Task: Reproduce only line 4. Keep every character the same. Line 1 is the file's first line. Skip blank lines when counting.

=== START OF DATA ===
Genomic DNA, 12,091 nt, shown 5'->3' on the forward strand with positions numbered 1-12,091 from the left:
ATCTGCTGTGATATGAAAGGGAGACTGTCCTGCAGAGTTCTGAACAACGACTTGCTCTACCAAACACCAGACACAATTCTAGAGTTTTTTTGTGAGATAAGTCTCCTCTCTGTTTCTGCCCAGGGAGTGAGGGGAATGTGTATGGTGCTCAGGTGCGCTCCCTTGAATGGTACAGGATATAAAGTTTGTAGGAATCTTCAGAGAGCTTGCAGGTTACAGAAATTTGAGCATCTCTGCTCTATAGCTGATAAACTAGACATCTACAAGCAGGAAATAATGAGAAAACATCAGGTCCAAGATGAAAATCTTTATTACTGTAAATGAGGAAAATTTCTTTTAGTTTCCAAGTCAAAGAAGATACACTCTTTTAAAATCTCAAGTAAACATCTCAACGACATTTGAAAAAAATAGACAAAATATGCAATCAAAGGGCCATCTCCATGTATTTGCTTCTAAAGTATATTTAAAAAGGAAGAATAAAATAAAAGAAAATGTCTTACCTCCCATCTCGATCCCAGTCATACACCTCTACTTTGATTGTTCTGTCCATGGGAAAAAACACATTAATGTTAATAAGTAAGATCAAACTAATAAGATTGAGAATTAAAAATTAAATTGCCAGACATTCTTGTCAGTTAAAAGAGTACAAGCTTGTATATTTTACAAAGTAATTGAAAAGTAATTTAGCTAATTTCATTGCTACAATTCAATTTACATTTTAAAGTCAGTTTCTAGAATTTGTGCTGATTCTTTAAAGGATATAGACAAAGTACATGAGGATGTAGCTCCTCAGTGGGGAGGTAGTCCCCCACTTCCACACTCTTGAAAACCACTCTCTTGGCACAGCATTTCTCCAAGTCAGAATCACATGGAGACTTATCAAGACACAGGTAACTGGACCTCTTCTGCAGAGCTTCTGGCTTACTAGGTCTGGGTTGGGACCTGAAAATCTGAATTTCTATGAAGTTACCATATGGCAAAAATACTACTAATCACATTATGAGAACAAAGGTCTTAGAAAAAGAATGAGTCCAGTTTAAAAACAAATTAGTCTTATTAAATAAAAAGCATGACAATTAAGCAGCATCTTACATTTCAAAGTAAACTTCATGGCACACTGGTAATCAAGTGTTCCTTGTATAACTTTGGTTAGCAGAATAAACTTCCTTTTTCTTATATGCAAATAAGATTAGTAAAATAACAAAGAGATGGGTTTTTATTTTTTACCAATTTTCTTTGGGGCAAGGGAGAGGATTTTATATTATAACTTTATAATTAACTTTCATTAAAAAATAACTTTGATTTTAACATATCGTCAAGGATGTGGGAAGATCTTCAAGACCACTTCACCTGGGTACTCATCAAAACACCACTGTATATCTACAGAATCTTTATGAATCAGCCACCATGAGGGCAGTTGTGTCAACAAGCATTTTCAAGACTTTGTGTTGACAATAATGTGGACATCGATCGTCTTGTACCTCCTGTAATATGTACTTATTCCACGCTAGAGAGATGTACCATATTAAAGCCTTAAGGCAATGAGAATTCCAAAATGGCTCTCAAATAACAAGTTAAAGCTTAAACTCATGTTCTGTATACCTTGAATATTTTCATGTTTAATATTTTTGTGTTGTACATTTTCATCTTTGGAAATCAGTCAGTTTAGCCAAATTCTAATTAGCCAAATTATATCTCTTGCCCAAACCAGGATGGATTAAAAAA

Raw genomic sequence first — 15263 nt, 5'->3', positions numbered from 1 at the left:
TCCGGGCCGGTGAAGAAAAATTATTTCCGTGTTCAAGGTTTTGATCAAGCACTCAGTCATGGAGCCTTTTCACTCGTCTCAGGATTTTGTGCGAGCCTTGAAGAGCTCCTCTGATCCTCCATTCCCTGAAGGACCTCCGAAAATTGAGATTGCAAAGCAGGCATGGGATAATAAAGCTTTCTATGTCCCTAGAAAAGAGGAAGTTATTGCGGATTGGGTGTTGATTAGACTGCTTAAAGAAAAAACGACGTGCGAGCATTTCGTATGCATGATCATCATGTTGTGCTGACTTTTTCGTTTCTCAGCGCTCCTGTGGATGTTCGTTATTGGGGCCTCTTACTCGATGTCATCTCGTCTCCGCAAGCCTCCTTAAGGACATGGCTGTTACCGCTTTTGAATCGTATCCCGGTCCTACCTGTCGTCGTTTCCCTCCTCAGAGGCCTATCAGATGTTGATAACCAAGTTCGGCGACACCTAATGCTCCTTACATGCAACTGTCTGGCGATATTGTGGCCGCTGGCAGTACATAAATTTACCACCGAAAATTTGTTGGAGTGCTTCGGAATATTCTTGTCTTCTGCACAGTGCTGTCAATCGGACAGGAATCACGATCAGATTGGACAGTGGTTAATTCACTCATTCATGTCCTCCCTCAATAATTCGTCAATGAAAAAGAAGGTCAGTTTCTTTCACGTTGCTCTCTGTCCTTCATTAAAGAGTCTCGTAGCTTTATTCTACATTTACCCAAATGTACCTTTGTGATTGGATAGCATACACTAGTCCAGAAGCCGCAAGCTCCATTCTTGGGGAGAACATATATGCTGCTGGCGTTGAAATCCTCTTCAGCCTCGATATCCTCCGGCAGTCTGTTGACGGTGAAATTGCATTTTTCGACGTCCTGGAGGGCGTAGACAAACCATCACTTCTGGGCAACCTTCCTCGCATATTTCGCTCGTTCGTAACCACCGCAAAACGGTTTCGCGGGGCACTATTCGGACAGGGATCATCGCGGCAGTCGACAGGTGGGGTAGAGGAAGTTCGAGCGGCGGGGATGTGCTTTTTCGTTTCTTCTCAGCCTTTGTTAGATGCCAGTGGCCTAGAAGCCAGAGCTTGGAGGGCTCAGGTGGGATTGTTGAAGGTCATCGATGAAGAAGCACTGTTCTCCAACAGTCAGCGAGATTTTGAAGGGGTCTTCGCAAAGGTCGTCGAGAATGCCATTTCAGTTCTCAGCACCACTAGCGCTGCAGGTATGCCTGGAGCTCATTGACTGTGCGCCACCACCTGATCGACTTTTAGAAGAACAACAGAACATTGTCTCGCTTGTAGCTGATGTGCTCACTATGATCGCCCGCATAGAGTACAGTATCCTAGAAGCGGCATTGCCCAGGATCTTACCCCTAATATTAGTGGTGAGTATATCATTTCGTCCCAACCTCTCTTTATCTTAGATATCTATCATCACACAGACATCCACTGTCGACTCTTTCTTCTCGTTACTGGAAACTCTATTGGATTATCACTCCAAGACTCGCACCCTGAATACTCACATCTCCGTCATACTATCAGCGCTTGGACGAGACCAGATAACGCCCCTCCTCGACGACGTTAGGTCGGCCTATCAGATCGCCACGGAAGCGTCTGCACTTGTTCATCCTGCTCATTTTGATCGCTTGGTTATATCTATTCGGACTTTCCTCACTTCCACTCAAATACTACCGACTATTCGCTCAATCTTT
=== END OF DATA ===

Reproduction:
TCCGGGCCGGTGAAGAAAAATTATTTCCGTGTTCAAGGTTTTGATCAAGCACTCAGTCATGGAGCCTTTTCACTCGTCTCAGGATTTTGTGCGAGCCTTGAAGAGCTCCTCTGATCCTCCATTCCCTGAAGGACCTCCGAAAATTGAGATTGCAAAGCAGGCATGGGATAATAAAGCTTTCTATGTCCCTAGAAAAGAGGAAGTTATTGCGGATTGGGTGTTGATTAGACTGCTTAAAGAAAAAACGACGTGCGAGCATTTCGTATGCATGATCATCATGTTGTGCTGACTTTTTCGTTTCTCAGCGCTCCTGTGGATGTTCGTTATTGGGGCCTCTTACTCGATGTCATCTCGTCTCCGCAAGCCTCCTTAAGGACATGGCTGTTACCGCTTTTGAATCGTATCCCGGTCCTACCTGTCGTCGTTTCCCTCCTCAGAGGCCTATCAGATGTTGATAACCAAGTTCGGCGACACCTAATGCTCCTTACATGCAACTGTCTGGCGATATTGTGGCCGCTGGCAGTACATAAATTTACCACCGAAAATTTGTTGGAGTGCTTCGGAATATTCTTGTCTTCTGCACAGTGCTGTCAATCGGACAGGAATCACGATCAGATTGGACAGTGGTTAATTCACTCATTCATGTCCTCCCTCAATAATTCGTCAATGAAAAAGAAGGTCAGTTTCTTTCACGTTGCTCTCTGTCCTTCATTAAAGAGTCTCGTAGCTTTATTCTACATTTACCCAAATGTACCTTTGTGATTGGATAGCATACACTAGTCCAGAAGCCGCAAGCTCCATTCTTGGGGAGAACATATATGCTGCTGGCGTTGAAATCCTCTTCAGCCTCGATATCCTCCGGCAGTCTGTTGACGGTGAAATTGCATTTTTCGACGTCCTGGAGGGCGTAGACAAACCATCACTTCTGGGCAACCTTCCTCGCATATTTCGCTCGTTCGTAACCACCGCAAAACGGTTTCGCGGGGCACTATTCGGACAGGGATCATCGCGGCAGTCGACAGGTGGGGTAGAGGAAGTTCGAGCGGCGGGGATGTGCTTTTTCGTTTCTTCTCAGCCTTTGTTAGATGCCAGTGGCCTAGAAGCCAGAGCTTGGAGGGCTCAGGTGGGATTGTTGAAGGTCATCGATGAAGAAGCACTGTTCTCCAACAGTCAGCGAGATTTTGAAGGGGTCTTCGCAAAGGTCGTCGAGAATGCCATTTCAGTTCTCAGCACCACTAGCGCTGCAGGTATGCCTGGAGCTCATTGACTGTGCGCCACCACCTGATCGACTTTTAGAAGAACAACAGAACATTGTCTCGCTTGTAGCTGATGTGCTCACTATGATCGCCCGCATAGAGTACAGTATCCTAGAAGCGGCATTGCCCAGGATCTTACCCCTAATATTAGTGGTGAGTATATCATTTCGTCCCAACCTCTCTTTATCTTAGATATCTATCATCACACAGACATCCACTGTCGACTCTTTCTTCTCGTTACTGGAAACTCTATTGGATTATCACTCCAAGACTCGCACCCTGAATACTCACATCTCCGTCATACTATCAGCGCTTGGACGAGACCAGATAACGCCCCTCCTCGACGACGTTAGGTCGGCCTATCAGATCGCCACGGAAGCGTCTGCACTTGTTCATCCTGCTCATTTTGATCGCTTGGTTATATCTATTCGGACTTTCCTCACTTCCACTCAAATACTACCGACTATTCGCTCAATCTTT